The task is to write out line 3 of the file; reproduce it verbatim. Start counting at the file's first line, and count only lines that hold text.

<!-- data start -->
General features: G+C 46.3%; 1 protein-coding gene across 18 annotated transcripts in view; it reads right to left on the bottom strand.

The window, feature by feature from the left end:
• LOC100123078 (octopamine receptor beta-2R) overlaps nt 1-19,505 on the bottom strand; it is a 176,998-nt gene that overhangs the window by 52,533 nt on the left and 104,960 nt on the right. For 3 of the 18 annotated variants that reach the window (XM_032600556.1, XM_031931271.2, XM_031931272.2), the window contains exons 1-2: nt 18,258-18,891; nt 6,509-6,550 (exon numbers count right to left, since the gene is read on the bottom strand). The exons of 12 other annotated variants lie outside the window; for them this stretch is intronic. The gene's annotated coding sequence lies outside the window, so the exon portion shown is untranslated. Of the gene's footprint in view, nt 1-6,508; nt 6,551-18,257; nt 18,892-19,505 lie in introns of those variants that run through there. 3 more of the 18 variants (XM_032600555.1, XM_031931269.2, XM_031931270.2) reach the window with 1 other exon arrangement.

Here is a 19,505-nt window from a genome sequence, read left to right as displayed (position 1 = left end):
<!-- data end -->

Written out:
• LOC100123078 (octopamine receptor beta-2R) overlaps nt 1-19,505 on the bottom strand; it is a 176,998-nt gene that overhangs the window by 52,533 nt on the left and 104,960 nt on the right. For 3 of the 18 annotated variants that reach the window (XM_032600556.1, XM_031931271.2, XM_031931272.2), the window contains exons 1-2: nt 18,258-18,891; nt 6,509-6,550 (exon numbers count right to left, since the gene is read on the bottom strand). The exons of 12 other annotated variants lie outside the window; for them this stretch is intronic. The gene's annotated coding sequence lies outside the window, so the exon portion shown is untranslated. Of the gene's footprint in view, nt 1-6,508; nt 6,551-18,257; nt 18,892-19,505 lie in introns of those variants that run through there. 3 more of the 18 variants (XM_032600555.1, XM_031931269.2, XM_031931270.2) reach the window with 1 other exon arrangement.